In recent weeks I’ve fallen deeply in love with tiny Japanese cars. I recently made it a goal to buy a Honda Beat and am kick-starting the process now. Against solid advice saying it’s a bad idea, my partner and I will import a Honda Beat ourselves. This is car importation on hard mode, but we have some tricks up our sleeves.
I chose a Honda Beat for a few reasons. Unlike its contemporaries, you can still get one cheap and, as we’ve said before, it’s an incredible car. Plus, I absolutely adore its cutesy looks.
Between the two of us, we have incredible resources. Filling out legal documents and dealing with pesky government bureaucracy is part of what my partner does for a living. She has access to a global network of people as well. We even have a horribly expensive translator service just for situations like this. Yet despite our combined skills, this won’t be easy.
Why is importing a car yourself the hard — and potentially stupid — way? Well, I should explain a few different ways you can bring a 25-year-old or older car to America.
The easiest way to buy a Japanese domestic model that wasn’t officially sold in the U.S. is to buy one already here in the States. Dealerships like Duncan Imports have a number of cars to choose from. They do all the hard work of getting the cars here and making sure they’re legal. All you do is fork over the cash and take home your car.
The second way to do this would be to work with an importer. Our friends at Oppositelock recommend Amagasaki Motor. Good ones will have people in the car’s country of origin who can inspect it for you. This way, you end up with the exact car you want and have ample help getting it to your country and in your driveway.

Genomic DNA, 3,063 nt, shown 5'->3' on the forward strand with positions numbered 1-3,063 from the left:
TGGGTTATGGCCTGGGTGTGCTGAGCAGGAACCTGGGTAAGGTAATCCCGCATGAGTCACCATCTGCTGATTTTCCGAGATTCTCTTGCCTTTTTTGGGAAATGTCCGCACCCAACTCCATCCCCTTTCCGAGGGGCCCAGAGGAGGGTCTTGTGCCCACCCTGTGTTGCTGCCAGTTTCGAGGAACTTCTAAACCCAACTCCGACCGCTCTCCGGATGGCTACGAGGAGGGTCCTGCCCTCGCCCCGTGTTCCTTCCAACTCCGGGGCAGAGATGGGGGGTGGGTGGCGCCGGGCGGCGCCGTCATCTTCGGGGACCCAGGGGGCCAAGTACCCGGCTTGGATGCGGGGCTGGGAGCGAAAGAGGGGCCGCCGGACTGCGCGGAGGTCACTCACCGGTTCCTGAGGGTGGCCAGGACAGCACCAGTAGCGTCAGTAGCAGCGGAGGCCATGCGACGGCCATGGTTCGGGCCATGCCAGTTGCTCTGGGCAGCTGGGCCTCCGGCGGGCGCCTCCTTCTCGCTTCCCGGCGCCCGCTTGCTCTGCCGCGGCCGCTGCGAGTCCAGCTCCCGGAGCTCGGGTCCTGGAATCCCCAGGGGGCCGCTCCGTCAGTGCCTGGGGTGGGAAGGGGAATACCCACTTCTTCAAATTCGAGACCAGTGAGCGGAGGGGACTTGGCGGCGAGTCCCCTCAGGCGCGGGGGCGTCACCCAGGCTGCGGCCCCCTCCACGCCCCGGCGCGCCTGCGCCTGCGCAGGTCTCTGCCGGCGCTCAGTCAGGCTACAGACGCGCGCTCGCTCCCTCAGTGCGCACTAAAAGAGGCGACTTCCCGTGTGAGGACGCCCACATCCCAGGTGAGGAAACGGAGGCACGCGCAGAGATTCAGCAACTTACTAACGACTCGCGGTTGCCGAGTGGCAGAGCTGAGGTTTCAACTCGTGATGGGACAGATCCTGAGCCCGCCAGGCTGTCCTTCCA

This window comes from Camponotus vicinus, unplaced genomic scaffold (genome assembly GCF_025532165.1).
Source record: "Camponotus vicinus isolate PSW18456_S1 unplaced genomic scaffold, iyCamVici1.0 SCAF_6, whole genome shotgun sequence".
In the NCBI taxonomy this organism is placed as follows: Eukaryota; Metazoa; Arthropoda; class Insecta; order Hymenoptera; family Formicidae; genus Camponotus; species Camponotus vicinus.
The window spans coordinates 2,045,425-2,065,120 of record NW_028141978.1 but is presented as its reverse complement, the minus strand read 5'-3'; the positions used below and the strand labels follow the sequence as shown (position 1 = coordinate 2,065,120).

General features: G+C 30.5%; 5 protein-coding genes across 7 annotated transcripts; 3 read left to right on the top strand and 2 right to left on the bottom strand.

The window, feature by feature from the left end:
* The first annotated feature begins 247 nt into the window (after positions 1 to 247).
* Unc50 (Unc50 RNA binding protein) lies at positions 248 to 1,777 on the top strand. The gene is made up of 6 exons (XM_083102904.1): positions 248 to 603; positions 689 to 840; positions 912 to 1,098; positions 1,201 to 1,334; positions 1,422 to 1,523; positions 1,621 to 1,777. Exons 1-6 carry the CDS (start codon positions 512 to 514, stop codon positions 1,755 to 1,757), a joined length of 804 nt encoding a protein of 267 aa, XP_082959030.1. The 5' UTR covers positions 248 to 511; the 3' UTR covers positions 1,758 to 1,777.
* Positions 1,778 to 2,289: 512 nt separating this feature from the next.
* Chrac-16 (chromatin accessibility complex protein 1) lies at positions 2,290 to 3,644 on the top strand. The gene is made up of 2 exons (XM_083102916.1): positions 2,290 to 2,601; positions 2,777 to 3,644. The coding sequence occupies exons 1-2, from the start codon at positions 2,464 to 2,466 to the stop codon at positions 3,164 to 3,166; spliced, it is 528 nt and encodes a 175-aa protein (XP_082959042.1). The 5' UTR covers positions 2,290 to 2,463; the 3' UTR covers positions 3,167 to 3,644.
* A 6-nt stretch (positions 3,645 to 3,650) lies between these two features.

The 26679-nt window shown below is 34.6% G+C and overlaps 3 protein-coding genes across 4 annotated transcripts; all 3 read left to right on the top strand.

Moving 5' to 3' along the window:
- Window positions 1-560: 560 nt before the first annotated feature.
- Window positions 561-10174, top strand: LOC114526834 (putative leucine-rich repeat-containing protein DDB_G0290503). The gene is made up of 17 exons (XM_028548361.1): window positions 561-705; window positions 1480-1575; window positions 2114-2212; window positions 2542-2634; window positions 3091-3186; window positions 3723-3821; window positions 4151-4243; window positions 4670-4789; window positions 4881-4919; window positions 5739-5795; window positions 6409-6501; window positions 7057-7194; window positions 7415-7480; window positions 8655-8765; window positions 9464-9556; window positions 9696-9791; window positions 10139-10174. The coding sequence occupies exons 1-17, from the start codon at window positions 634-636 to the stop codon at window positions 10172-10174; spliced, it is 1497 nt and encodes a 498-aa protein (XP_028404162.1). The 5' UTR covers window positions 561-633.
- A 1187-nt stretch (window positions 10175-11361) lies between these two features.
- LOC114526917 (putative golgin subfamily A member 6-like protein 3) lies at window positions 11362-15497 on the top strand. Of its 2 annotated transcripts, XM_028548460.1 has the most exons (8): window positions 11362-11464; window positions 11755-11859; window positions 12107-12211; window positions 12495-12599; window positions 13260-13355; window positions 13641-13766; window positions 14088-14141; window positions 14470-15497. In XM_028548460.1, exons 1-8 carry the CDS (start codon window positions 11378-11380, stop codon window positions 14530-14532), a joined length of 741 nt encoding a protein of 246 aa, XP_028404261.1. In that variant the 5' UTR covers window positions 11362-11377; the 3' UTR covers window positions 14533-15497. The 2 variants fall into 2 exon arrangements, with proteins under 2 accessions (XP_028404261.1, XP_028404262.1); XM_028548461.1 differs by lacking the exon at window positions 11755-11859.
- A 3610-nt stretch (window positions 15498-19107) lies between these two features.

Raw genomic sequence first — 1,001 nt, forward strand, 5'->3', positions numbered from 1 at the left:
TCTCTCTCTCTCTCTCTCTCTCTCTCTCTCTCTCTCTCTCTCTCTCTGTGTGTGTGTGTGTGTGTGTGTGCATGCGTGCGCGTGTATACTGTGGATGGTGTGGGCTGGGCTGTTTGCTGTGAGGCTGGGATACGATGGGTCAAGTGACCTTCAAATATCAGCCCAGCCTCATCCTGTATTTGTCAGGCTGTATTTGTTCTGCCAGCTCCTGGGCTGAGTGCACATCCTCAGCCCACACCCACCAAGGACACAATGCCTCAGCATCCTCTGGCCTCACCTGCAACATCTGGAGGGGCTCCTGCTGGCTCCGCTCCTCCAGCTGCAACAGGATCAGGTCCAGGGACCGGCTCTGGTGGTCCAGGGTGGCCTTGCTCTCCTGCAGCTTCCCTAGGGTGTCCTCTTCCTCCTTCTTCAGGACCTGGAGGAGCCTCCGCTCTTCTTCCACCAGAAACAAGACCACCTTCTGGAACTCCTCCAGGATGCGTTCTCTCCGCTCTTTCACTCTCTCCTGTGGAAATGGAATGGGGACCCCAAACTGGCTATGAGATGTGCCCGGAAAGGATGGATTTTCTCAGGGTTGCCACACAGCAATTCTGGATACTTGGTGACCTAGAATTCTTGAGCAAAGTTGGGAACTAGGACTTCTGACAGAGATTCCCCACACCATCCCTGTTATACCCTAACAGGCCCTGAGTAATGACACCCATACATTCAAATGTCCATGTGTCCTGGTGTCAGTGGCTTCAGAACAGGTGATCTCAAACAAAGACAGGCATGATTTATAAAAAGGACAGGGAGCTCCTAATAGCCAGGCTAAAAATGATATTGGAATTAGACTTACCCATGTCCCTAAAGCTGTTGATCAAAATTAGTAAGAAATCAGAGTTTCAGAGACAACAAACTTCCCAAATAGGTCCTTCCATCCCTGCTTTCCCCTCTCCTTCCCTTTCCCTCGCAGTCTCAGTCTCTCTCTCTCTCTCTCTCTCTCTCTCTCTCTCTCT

The third and most onerous way to do it is handle the entire operation yourself. This method is cheapest if it’s done right, but there’s a lot of legwork. You will have to find the car yourself. Then you will have to figure out how to get it inspected. If it meets your standards, you will then have to arrange transportation to port and shipping across the ocean. Oh, and don’t think you’ll be done there. You’ll also have to handle any necessary forms in the originating country, a myriad of U.S Customs forms and additional paperwork for your home state.
We stopped counting at 23 Customs forms. My partner projects several hours of paperwork, more if any get rejected. This is why Doug DeMuro said you have to get a Customs broker if you’re importing a car. (Doug worked with an importer and dealer to bring over his R32 GT-R back in 2015.) There’s an entire industry for this. As you can see, doing it yourself is wild enough, but it gets worse from there.
The used car market in Japan is a lot like buying a vehicle from Craigslist, as Hagerty noted. It’s largely unregulated, and there isn’t really an equivalent of a CarFax. There are plenty of stories on the internet of imports turning out to be junkers cobbled together just enough to look pretty. I can’t imagine how it feels to drag a car all the way to the U.S. only for it to suck. It’s imperative to get an inspection.
Using our connections and having a set of eyes to help us with the Beat we choose in Japan shouldn’t be too hard. Language barriers are a non-issue, too. Originally, I wanted to work with an importer to save the headaches and risk. However, we crave this challenge: We’re going against the grain and doing this ourselves.
Will it end in pain, or will we be successful? You’ll find out as I weave through this adventure.